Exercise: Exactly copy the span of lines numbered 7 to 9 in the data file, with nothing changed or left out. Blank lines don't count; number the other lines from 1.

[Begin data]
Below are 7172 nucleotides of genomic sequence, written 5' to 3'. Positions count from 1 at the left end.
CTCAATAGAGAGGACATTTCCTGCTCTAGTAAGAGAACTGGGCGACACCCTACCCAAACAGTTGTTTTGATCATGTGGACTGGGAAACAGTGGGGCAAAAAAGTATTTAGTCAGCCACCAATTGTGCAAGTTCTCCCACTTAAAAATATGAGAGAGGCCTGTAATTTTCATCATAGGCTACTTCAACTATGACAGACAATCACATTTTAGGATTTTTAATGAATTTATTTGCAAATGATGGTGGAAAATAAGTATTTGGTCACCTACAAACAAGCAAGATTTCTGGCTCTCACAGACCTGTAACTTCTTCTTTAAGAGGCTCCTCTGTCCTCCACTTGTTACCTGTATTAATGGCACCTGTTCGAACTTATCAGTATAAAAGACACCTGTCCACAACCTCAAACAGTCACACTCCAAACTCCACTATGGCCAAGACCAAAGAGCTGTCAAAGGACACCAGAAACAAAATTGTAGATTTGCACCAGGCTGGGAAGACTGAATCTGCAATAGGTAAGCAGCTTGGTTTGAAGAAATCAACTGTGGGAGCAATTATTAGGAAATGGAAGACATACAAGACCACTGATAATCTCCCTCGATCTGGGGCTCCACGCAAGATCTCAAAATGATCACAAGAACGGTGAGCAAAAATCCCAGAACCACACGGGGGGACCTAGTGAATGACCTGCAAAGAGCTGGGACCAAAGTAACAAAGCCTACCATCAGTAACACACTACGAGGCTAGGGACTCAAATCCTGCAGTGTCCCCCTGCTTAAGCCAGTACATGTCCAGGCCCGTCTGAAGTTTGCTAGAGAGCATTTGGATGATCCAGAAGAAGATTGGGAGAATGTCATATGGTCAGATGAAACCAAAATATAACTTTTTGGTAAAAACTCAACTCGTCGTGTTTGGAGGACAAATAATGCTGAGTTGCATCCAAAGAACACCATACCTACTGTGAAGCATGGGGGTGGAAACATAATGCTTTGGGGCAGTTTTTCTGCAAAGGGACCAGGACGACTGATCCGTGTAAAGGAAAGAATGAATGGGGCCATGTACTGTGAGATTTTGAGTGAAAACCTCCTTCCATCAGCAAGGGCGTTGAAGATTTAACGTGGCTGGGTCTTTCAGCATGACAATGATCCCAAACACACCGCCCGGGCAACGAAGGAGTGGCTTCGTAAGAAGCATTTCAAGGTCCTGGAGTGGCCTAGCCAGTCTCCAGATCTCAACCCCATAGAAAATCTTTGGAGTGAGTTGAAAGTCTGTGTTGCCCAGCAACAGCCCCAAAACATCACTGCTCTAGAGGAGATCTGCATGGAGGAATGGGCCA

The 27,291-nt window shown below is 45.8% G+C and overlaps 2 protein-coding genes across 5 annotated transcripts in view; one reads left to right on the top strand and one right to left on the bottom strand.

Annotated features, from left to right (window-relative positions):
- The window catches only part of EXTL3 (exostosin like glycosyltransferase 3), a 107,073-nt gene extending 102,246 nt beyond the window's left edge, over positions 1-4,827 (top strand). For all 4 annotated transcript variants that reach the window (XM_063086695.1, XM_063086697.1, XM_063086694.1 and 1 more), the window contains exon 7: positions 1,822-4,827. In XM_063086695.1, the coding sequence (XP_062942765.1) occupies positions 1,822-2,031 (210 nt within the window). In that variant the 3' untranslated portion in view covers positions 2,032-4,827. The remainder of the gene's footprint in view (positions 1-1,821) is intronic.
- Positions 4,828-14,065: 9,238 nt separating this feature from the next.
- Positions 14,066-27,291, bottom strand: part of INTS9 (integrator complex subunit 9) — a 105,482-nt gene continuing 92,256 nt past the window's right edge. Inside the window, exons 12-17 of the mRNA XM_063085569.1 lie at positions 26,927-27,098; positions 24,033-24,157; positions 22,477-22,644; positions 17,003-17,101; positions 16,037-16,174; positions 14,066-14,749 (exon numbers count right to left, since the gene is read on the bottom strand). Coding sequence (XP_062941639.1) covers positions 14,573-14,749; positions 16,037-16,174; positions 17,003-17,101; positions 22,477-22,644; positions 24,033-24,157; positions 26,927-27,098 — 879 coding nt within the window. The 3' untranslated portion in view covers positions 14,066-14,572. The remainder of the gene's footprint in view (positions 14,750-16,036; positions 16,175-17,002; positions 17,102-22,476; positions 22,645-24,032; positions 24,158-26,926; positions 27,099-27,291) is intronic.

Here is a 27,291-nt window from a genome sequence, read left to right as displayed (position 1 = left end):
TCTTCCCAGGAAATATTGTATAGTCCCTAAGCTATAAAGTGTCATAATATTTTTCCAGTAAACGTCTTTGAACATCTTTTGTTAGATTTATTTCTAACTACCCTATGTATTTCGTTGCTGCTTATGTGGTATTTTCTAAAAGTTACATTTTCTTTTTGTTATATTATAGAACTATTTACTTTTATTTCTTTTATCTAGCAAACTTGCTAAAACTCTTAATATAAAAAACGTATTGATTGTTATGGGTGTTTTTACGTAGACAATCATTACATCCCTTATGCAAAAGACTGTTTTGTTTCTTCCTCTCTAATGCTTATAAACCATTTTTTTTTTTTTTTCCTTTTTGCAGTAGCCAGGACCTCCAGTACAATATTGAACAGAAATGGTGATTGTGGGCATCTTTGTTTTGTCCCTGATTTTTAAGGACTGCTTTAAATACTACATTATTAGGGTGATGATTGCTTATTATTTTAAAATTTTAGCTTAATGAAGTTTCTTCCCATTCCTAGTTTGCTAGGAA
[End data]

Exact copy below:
- Positions 14,066-27,291, bottom strand: part of INTS9 (integrator complex subunit 9) — a 105,482-nt gene continuing 92,256 nt past the window's right edge. Inside the window, exons 12-17 of the mRNA XM_063085569.1 lie at positions 26,927-27,098; positions 24,033-24,157; positions 22,477-22,644; positions 17,003-17,101; positions 16,037-16,174; positions 14,066-14,749 (exon numbers count right to left, since the gene is read on the bottom strand). Coding sequence (XP_062941639.1) covers positions 14,573-14,749; positions 16,037-16,174; positions 17,003-17,101; positions 22,477-22,644; positions 24,033-24,157; positions 26,927-27,098 — 879 coding nt within the window. The 3' untranslated portion in view covers positions 14,066-14,572. The remainder of the gene's footprint in view (positions 14,750-16,036; positions 16,175-17,002; positions 17,102-22,476; positions 22,645-24,032; positions 24,158-26,926; positions 27,099-27,291) is intronic.

Here is a 27,291-nt window from a genome sequence, read left to right as displayed (position 1 = left end):
TCTTCCCAGGAAATATTGTATAGTCCCTAAGCTATAAAGTGTCATAATATTTTTCCAGTAAACGTCTTTGAACATCTTTTGTTAGATTTATTTCTAACTACCCTATGTATTTCGTTGCTGCTTATGTGGTATTTTCTAAAAGTTACATTTTCTTTTTGTTATATTATAGAACTATTTACTTTTATTTCTTTTATCTAGCAAACTTGCTAAAACTCTTAATATAAAAAACGTATTGATTGTTATGGGTGTTTTTACGTAGACAATCATTACATCCCTTATGCAAAAGACTGTTTTGTTTCTTCCTCTCTAATGCTTATAAACCATTTTTTTTTTTTTTTCCTTTTTGCAGTAGCCAGGACCTCCAGTACAATATTGAACAGAAATGGTGATTGTGGGCATCTTTGTTTTGTCCCTGATTTTTAAGGACTGCTTTAAATACTACATTATTAGGGTGATGATTGCTTATTATTTTAAAATTTTAGCTTAATGAAGTTTCTTCCCATTCCTAGTTTGCTAGGAA